Regular exercise reduces your risk of an abundance of health conditions and diseases. It could even help control sexual health issues such as erectile dysfunction and premature ejaculation. But that’s not all it does.
Studies have consistently replicated the findings that exercise has some level of testosterone-boosting properties. Let’s break it down:
- A study looking at the effects of short high-intensity exercise on levels of testosterone and cortisol found that both hormones were elevated after exercise - in particular, cortisol.
- Another study found a statistically significant difference between men who exercise regularly and men who lead a sedentary lifestyle, with active men seeing increased levels of testosterone.
- By testing growth hormone and testosterone levels in both young and old participants during a 12-week strength training program, a study revealed some interesting insights. They concluded that growth hormone and testosterone increased in all participants, but the increase was more pronounced in younger subjects, suggesting that age influences hormonal response to exercise.
Although the research does demonstrate an increase in testosterone levels after exercise, it’s important to note that the rise in testosterone levels may be temporary. For example, a 30-minute treadmill run was found to significantly elevate testosterone levels immediately after the run but 60 minutes later, testosterone dropped to pre-exercise levels.
That said, people who exercise regularly are shown to have superior levels of testosterone compared to sedentary individuals. A 6-week HIIT training program led to significantly elevated levels of testosterone in older men who had lived a sedentary lifestyle. These findings were replicated in a study that specifically compared active men to sedentary men. A year-long study found that exercise increased levels of DHT, a potent derivative of testosterone, but other sex hormones remained level.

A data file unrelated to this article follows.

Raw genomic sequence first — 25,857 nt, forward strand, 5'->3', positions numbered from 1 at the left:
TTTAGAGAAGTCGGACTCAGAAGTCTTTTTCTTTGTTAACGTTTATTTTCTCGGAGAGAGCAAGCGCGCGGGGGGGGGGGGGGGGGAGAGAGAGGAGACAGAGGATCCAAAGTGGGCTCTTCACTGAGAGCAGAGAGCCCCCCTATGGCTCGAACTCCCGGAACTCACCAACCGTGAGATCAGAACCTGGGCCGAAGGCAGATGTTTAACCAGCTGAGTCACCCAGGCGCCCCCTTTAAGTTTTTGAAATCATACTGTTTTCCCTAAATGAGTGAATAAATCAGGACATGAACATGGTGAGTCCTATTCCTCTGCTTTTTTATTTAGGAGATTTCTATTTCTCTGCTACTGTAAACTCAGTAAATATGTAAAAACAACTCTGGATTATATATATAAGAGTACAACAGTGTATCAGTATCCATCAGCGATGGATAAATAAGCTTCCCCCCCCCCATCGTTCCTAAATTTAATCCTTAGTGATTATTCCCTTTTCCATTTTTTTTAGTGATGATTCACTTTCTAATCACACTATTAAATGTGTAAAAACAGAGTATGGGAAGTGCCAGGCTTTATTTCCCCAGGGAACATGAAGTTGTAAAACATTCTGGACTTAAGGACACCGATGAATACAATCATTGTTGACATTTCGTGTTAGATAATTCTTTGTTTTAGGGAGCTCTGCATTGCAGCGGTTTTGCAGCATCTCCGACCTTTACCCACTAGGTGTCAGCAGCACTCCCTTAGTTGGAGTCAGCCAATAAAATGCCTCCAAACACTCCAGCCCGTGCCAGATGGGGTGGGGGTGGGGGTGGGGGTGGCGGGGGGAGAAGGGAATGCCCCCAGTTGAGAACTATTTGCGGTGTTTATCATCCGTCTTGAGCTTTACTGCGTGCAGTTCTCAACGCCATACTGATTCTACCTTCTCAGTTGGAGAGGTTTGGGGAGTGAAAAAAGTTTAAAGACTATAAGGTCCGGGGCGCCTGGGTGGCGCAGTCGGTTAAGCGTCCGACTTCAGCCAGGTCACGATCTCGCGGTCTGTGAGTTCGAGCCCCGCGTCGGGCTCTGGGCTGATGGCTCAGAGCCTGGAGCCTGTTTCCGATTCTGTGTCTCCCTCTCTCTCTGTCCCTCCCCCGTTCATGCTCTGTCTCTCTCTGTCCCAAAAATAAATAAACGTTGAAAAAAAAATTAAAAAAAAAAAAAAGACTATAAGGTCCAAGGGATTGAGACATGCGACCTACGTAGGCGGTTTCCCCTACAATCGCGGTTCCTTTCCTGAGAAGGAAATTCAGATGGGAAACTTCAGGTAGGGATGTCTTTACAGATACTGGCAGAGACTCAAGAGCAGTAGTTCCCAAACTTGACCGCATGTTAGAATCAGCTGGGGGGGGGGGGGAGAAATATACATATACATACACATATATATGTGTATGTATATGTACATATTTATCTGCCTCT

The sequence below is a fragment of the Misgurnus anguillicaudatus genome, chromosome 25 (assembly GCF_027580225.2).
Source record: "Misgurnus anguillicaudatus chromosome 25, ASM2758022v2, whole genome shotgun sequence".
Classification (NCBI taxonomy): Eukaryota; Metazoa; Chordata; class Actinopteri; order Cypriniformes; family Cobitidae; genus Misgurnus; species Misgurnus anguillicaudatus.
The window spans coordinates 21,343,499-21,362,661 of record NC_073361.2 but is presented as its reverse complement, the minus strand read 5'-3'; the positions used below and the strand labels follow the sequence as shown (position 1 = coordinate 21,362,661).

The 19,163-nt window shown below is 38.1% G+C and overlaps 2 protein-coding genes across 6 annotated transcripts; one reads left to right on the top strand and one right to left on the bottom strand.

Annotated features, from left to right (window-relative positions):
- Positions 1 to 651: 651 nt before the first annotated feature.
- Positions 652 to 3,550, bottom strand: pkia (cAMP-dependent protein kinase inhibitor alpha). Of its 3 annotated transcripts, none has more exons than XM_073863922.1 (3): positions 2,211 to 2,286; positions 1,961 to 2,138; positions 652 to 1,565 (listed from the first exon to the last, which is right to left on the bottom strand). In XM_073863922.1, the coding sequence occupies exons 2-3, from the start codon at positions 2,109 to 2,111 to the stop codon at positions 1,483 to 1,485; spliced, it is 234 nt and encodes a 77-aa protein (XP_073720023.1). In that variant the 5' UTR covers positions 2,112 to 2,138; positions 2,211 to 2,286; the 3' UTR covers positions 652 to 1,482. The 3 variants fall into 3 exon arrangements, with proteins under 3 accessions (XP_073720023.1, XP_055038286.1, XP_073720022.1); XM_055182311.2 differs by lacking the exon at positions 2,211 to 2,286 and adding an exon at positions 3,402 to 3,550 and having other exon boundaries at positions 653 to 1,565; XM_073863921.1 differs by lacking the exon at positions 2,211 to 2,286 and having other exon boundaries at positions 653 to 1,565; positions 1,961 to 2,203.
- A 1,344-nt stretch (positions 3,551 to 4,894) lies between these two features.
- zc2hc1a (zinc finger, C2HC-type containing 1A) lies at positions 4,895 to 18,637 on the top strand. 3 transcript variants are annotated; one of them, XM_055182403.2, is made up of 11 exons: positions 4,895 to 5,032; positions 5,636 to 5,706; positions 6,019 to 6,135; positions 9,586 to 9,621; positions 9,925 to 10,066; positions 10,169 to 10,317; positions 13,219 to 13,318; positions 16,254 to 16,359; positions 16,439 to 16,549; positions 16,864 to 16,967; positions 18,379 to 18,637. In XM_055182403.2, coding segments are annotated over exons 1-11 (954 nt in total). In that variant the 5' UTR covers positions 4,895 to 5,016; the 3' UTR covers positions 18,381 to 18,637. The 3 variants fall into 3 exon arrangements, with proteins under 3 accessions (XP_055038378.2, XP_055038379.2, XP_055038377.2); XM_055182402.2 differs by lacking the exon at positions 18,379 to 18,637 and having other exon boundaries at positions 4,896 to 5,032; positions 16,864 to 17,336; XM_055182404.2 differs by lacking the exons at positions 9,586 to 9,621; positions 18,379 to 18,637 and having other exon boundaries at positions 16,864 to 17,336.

So, it’s clear exercise and testosterone are linked in some way. But the question is: why?
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Why does exercise increase testosterone?
The link between exercise and testosterone is complex, but understanding how our bodies respond to exercise helps us to grasp why the hormone interacts.
Vigorous exercise causes microscopic tears in the muscle tissue which triggers a response in the body called muscle protein synthesis. This is a naturally occurring process where the body produces a protein to repair muscle damage. It’s what drives the muscles to adapt to the same exercise in the future.
What does this have to do with testosterone?
Well, testosterone plays an important role when it comes to muscle development, particularly when it comes to muscle protein synthesis. A study that scrutinised the relationship between the hormone and muscle growth process found that testosterone increased muscle protein synthesis in all subjects.
When it comes to the actual biological process in the body after exercise, strength training alters the physiological system that mediates our hormonal response (hypothalamic-pituitary-testicular and hypothalamic-pituitary-adrenal axis). This system adapts to trigger a hormonal release, enabling an individual to increase muscle mass and strength.